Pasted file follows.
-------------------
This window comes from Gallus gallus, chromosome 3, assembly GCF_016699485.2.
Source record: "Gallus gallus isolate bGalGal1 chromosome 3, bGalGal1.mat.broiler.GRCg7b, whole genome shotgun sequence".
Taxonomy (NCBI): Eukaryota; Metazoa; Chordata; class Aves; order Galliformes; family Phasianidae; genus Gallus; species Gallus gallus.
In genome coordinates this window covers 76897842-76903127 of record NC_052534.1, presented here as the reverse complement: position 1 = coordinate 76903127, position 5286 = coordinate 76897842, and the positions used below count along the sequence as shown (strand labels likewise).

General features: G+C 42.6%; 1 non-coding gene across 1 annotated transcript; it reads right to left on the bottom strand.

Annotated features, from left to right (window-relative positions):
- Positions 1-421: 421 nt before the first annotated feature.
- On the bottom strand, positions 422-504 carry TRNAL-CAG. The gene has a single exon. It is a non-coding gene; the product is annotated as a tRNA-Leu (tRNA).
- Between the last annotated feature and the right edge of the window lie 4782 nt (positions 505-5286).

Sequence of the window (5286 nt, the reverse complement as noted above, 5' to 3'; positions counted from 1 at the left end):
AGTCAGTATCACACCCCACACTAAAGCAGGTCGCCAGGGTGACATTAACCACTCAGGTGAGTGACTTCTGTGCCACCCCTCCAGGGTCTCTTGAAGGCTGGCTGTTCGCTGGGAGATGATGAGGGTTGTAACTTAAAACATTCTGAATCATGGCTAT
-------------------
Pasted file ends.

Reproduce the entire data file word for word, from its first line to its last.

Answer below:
This window comes from Gallus gallus, chromosome 3, assembly GCF_016699485.2.
Source record: "Gallus gallus isolate bGalGal1 chromosome 3, bGalGal1.mat.broiler.GRCg7b, whole genome shotgun sequence".
Taxonomy (NCBI): Eukaryota; Metazoa; Chordata; class Aves; order Galliformes; family Phasianidae; genus Gallus; species Gallus gallus.
In genome coordinates this window covers 76897842-76903127 of record NC_052534.1, presented here as the reverse complement: position 1 = coordinate 76903127, position 5286 = coordinate 76897842, and the positions used below count along the sequence as shown (strand labels likewise).

General features: G+C 42.6%; 1 non-coding gene across 1 annotated transcript; it reads right to left on the bottom strand.

Annotated features, from left to right (window-relative positions):
- Positions 1-421: 421 nt before the first annotated feature.
- On the bottom strand, positions 422-504 carry TRNAL-CAG. The gene has a single exon. It is a non-coding gene; the product is annotated as a tRNA-Leu (tRNA).
- Between the last annotated feature and the right edge of the window lie 4782 nt (positions 505-5286).

Sequence of the window (5286 nt, the reverse complement as noted above, 5' to 3'; positions counted from 1 at the left end):
AGTCAGTATCACACCCCACACTAAAGCAGGTCGCCAGGGTGACATTAACCACTCAGGTGAGTGACTTCTGTGCCACCCCTCCAGGGTCTCTTGAAGGCTGGCTGTTCGCTGGGAGATGATGAGGGTTGTAACTTAAAACATTCTGAATCATGGCTAT